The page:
Whistleblowers often claim that they were dismissed due to their whistleblowing activities and are therefore entitled to the special statutory compensation intended to protect whistleblowers.
Without attempting to exhaust all the intricacies of such a claim, it must be remembered that even if an employee is convinced that the irregularities cautioned against occurred and is genuinely displeased by them, he or she must exercise caution as unrestrained conduct could lead to lawful dismissal.
In a recent case, an employee in a pizza chain sent his managers a letter of demand stating that it was being sent before he took legal action.(1) In the letter, the employee warned that employee entitlements had been breached for many years and that the breach reflected company policy. Further, the employee demanded that the company pay him compensation, without substantiating his demand, adding that he was willing to help other employees in view of the breach of their entitlements.
The employee was summoned to a hearing and dismissed.
The employee's claim that he had been dismissed due to whistleblowing was denied. The labour court accepted the company's position that the employee had been dismissed because of his allegation that the company had adopted a discriminatory policy and due to his unbridled, injurious and disrespectful conduct.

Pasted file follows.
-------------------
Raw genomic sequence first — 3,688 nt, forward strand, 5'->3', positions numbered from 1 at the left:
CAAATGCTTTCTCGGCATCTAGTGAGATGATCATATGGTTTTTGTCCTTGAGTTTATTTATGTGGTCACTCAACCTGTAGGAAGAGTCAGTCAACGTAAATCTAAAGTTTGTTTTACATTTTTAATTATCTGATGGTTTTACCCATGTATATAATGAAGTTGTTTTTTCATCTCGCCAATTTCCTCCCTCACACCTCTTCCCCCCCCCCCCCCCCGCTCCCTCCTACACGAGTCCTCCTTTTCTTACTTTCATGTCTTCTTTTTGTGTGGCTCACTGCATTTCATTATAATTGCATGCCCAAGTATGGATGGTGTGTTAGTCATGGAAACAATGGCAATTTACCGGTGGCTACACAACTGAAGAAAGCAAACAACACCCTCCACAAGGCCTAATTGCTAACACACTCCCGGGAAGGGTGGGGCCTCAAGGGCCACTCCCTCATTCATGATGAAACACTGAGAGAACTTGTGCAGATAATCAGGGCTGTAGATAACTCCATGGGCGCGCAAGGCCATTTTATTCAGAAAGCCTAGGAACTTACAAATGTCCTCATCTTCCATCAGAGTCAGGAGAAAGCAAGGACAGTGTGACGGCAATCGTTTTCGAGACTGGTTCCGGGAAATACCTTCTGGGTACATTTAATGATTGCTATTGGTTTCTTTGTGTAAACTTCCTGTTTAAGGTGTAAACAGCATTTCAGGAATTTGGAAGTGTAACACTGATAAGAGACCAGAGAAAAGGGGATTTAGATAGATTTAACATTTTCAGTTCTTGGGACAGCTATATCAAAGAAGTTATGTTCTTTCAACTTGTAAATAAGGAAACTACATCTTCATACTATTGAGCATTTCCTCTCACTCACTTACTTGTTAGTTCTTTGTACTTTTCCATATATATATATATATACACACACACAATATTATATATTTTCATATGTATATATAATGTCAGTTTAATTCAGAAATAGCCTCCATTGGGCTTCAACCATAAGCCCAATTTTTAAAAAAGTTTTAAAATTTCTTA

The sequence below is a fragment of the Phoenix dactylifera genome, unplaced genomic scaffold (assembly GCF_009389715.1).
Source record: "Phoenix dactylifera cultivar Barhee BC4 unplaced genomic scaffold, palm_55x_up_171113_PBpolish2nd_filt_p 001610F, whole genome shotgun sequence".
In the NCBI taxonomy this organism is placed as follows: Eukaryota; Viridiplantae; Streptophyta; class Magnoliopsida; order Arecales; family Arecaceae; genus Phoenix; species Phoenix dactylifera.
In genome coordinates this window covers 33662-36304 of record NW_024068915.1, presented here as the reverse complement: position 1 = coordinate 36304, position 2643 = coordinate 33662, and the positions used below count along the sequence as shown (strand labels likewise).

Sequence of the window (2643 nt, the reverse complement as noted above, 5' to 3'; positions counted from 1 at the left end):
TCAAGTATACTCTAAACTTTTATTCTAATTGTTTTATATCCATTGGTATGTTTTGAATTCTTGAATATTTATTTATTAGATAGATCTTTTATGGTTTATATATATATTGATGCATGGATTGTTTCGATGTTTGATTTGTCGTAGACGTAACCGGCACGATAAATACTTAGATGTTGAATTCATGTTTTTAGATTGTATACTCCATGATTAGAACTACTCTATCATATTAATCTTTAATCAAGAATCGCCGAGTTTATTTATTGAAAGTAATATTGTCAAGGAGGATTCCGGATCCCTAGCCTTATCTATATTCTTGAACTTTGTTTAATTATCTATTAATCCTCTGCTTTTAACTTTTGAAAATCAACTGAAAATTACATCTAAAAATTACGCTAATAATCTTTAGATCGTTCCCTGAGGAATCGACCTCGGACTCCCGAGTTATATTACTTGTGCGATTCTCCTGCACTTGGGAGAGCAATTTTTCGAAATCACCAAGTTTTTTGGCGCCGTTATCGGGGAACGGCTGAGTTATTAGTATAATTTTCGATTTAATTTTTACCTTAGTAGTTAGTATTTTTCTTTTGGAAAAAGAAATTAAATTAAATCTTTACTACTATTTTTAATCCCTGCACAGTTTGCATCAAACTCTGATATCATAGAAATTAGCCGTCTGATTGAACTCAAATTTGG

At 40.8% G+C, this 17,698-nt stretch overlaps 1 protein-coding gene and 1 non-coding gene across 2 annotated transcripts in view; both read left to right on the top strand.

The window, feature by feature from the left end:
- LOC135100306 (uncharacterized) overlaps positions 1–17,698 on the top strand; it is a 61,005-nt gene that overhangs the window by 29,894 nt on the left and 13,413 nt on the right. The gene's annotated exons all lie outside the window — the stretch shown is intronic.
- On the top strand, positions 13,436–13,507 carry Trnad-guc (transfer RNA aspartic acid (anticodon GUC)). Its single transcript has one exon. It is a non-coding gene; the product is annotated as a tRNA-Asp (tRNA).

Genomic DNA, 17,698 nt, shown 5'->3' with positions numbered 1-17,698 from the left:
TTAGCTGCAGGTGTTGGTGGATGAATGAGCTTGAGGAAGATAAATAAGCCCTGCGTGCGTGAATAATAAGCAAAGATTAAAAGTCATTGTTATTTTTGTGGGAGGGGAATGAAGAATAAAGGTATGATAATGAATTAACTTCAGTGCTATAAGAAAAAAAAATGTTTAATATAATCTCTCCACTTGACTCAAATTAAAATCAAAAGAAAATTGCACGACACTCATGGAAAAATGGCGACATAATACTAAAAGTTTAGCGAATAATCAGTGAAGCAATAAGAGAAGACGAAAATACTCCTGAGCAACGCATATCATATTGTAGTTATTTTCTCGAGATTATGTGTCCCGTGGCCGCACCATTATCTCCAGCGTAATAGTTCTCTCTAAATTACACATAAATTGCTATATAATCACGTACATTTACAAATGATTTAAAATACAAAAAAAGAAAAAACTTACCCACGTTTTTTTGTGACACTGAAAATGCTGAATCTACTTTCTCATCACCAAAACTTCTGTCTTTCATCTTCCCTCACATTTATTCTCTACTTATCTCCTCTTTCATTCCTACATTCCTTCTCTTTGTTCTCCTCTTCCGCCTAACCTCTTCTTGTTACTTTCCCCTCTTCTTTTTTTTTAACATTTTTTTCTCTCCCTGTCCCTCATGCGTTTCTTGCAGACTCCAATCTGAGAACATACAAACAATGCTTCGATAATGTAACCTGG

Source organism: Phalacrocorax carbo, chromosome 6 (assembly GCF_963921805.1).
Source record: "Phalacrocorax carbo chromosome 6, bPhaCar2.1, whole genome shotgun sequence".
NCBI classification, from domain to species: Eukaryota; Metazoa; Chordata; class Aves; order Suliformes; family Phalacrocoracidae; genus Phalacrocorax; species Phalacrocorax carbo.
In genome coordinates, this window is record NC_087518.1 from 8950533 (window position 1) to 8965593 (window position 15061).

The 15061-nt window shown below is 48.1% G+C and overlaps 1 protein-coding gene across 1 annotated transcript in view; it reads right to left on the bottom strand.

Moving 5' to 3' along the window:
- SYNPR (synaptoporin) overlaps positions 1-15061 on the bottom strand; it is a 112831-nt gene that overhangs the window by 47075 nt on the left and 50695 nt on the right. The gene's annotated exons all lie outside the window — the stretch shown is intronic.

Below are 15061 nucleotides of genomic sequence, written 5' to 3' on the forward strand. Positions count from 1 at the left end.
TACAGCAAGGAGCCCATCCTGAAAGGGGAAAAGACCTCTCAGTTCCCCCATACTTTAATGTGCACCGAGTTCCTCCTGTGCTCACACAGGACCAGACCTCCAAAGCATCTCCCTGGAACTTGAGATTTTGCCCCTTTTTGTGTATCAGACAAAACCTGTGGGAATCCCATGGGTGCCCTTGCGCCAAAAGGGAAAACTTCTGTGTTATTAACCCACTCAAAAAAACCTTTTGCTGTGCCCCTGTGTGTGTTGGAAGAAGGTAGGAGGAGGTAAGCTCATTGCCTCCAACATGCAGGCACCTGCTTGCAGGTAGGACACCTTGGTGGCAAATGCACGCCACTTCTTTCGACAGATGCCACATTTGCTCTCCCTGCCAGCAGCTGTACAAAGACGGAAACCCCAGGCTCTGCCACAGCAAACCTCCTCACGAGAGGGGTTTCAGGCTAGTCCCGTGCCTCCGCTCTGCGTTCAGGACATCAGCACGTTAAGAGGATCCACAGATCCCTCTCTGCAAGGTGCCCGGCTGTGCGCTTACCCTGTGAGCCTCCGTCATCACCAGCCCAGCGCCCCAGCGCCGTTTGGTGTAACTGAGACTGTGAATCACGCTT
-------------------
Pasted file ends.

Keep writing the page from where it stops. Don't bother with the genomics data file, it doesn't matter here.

The court found that the employee had breached the duty of good faith owed to his employer by raising unsubstantiated demands for compensation and creating a link between said demands and his willingness to assist other employees in receiving their entitlements.
For further information on this topic please contact Shoshana Gavish at S Horowitz & Co by telephone (+972 3 567 0700) or email ([email protected]). The S Horowitz & Co website can be accessed at www.s-horowitz.com.
(1) Employment Dispute (Jerusalem), 8960-06-13, Ruas v Elgad Pizza Ltd (May 3 2016).